Figure 4. Model by NDSU graduate student, Logan Diehl.

Material Color and Quality

In my experience, the selected colors and materials tend to shift too much when rendered using the mental ray engine. For example, the first image below (Figure 5) shows a carpet material from Shaw flooring used in a Revit material. The second image (Figure 6) shows how the carpet material was rendered in the Autodesk Raytracer engine. The same scene was then rendered in mental ray (Figure 7). The color is more accurate in the Autodesk Raytracer engine.

Figure 5. The raster Image used in the renderings below.

Figure 6. Autodesk Raytracer rendered scene with settings: High/300dpi/2 hours.

Figure 7. Mental Ray rendered scene with settings: Low/300dpi/3 hours.

Another thing to notice in the two images above is how Autodesk Raytracer handles specular materials better—compare the aluminum finish for the curtain wall mullions. Also, a common issue with the mental ray engine is a blotchy look on walls. This does not appear to be an issue with the Autodesk Raytracer engine.

How It Works

Using the new rendering engine is very easy as it is totally integrated into the existing Revit rendering workflow. Figure 8 shows the only obvious change to the Rendering dialog when it is first opened. The default option selected is NVIDIA mental ray for each view.

Figure 8. The Rendering dialog in Revit 2016.

Selecting the Autodesk Raytracer engine changes a few of the options in the Quality and Background drop-down menus (Figure 9). The Quality option only has four settings: Draft, Medium, High and Best. The Background option has three settings: Sky, Color and Image. The ability to customize the quality settings is not available. Likewise, there are no options for simulating clouds. The steps for setting the Color or specifying an Image for the Background are identical to the mental ray engine.

Figure 9. The Quality and Background drop-down menus if the Autodesk Raytracer engine is selected.

The only other change in the Rendering dialog is the Exposure Control dialog (Figure 10). Ideally, these settings should not have to be adjusted as often due to the physically accurate nature of the rendering engine. However, when adjustments are needed, the scene has to be re-rendered. This is different than the mental ray engine where clicking Apply will instantly update the rendered image while still on screen.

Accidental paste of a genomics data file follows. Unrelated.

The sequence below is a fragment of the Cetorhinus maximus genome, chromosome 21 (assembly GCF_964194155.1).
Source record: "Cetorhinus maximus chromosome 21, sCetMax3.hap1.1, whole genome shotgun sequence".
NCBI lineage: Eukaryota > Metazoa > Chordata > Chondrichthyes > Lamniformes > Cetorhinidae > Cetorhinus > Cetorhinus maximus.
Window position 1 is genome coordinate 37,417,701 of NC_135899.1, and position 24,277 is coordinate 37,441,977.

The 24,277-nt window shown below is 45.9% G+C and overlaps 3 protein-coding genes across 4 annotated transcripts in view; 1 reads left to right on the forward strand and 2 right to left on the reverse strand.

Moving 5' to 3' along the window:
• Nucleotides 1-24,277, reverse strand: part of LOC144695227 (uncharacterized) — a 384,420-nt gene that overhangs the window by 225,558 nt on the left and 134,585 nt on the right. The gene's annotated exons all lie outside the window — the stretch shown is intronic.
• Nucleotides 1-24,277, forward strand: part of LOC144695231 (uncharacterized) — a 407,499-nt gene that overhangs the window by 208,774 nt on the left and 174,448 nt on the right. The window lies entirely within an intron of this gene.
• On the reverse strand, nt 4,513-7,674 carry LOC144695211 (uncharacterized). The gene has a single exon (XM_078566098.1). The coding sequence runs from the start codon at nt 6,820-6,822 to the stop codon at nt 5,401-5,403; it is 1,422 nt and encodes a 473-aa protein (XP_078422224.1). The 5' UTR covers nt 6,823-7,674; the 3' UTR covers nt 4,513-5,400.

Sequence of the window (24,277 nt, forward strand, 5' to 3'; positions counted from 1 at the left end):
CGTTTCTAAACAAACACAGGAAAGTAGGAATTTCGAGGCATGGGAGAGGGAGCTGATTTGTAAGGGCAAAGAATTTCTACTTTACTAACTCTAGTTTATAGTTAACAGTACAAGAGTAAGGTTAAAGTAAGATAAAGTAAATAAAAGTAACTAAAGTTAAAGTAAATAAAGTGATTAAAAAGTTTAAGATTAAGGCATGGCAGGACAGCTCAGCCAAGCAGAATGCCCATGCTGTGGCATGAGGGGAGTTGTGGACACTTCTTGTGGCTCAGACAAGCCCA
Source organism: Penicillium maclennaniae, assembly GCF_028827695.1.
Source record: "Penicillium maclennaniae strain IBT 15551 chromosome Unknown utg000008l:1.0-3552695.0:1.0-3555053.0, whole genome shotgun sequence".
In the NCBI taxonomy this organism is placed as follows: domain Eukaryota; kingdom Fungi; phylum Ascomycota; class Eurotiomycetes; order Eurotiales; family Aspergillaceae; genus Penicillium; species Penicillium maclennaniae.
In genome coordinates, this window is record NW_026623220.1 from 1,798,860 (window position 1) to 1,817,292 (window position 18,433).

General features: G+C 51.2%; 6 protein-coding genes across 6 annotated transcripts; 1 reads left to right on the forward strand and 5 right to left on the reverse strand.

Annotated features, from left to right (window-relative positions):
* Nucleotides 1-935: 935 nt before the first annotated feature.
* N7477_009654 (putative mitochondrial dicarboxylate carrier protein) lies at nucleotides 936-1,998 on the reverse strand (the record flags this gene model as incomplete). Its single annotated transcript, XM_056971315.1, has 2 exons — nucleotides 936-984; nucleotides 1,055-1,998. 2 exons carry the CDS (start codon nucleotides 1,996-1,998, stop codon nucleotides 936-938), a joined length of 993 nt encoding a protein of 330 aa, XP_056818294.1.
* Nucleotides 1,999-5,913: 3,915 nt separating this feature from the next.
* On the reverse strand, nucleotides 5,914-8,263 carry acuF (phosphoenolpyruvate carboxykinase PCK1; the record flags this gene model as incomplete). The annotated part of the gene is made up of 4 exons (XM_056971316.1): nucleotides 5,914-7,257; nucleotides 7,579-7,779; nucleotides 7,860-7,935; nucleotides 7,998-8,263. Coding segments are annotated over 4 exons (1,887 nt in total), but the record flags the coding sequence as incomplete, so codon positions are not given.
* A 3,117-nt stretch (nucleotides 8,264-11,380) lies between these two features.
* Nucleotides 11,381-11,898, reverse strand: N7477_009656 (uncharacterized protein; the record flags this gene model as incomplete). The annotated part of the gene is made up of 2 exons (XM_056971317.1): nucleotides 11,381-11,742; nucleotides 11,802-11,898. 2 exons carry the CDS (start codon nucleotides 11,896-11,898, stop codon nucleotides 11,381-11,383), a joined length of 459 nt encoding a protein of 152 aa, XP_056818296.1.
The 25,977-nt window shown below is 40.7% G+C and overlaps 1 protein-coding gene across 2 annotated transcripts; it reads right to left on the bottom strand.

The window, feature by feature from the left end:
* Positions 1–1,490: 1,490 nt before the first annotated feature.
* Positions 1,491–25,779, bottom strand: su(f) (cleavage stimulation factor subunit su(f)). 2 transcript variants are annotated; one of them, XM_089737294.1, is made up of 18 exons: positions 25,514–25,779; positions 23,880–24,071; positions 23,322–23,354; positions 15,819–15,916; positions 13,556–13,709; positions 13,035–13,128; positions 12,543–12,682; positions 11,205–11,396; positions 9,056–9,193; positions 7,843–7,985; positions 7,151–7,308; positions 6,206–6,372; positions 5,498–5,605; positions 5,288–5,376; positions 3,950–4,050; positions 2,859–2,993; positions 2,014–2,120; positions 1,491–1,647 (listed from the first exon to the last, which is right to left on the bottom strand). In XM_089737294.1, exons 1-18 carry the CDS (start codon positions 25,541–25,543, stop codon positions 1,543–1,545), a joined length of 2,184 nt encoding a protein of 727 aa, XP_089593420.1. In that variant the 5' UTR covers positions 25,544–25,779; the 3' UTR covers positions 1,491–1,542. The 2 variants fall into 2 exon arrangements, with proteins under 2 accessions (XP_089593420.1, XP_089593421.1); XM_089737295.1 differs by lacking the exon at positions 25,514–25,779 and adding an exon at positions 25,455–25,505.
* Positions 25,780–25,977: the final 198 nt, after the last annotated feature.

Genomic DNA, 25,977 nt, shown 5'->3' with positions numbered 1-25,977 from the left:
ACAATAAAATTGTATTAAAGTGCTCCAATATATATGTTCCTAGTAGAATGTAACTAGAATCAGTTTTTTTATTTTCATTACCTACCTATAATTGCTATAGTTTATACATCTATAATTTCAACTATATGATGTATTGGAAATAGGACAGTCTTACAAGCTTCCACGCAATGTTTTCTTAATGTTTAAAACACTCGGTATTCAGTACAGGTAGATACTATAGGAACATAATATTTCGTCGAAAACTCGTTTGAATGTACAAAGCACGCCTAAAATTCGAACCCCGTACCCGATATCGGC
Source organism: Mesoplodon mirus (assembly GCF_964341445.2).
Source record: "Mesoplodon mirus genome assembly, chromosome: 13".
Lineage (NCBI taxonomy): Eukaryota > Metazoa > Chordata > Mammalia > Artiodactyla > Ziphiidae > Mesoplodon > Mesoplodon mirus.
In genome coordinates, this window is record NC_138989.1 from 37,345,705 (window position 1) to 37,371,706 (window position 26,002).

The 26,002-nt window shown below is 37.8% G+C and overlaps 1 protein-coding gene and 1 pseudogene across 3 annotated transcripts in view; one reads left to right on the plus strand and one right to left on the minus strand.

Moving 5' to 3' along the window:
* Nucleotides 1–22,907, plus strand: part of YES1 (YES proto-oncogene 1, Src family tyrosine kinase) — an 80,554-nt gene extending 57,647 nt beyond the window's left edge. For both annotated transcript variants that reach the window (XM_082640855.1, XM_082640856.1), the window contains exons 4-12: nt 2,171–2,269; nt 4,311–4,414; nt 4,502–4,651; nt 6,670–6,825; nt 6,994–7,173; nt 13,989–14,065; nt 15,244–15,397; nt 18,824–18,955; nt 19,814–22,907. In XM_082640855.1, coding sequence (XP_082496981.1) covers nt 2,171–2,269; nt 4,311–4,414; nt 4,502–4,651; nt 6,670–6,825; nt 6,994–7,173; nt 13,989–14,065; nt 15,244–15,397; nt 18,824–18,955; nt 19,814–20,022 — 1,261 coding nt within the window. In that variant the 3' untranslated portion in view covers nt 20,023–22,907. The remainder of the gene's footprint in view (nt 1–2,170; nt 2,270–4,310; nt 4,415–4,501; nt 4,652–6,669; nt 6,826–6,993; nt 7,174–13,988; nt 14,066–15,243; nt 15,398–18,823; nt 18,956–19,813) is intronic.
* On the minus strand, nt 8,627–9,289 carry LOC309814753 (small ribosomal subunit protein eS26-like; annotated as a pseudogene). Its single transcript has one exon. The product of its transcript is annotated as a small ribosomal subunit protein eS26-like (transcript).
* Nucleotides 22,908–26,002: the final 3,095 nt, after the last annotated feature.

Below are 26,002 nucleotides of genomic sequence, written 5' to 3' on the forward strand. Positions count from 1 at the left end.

Figure 10. The Exposure Control dialog.

Once the rendering starts, the familiar Rendering Progress dialog appears (Figure 11). The only difference here is there is no row to list Daylight Portals as when using the mental ray engine.

Figure 11. The Rendering Progress dialog.

It should be noted that Revit still does not support Absolute Photometry which represents an LED light source. I believe this relates more to fundamental Revit functionality rather than the rendering engines.
When exporting a PNG file for a mental ray rendering, the background is transparent. This is not the case with the Autodesk Raytracer engine.

New Selection Tool

Another cool visualization-related tool in the new Revit 2016 is the Selection Tool found in the View panel on the Modify tab. Simply select some elements in the model (as shown in Figure 12) and then click the Selection Tool icon. The result is a Section Box applied to your default 3D view (Figure 13).

Figure 12. Selecting a portion of the model.

Figure 13. The 3D view is sectioned to show only the selected elements.


With the new 2016 release, rendering in Revit is making a step in a new, and I think better, direction which should make the process of developing presentation materials directly in the application faster and more realistic.

I hope to be able to present some of these new features as well of the cool new Archvision Entourage workshop tools at the inaugural Revit Technology Conference in Asia—which will be in Singapore.

About the Author

Dan Stine is a registered Architect with twenty-two years of experience in the architectural field. He currently works at LHB (a 250 person multidiscipline firm) in Duluth Minnesota as the BIM Administrator, providing training, customization and support for two regional offices. Dan has worked in a total of four firms. While at these firms, he has participated in collaborative projects with several other firms on various projects (including Cesar Pelli, Weber Music Hall – University of Minnesota - Duluth).  Dan is a member of the Construction Specification Institute (CSI) and the Autodesk Developer Network (ADN) and has taught AutoCAD and Revit Architecture classes at Lake Superior College, for the Architectural Technology program; additionally, he is a Certified Construction Document Technician (CDT). Dan currently teaches BIM to interior design students at North Dakota State University (NDSU). He has presented at Autodesk University, the Revit Technology Conference and Minnesota University.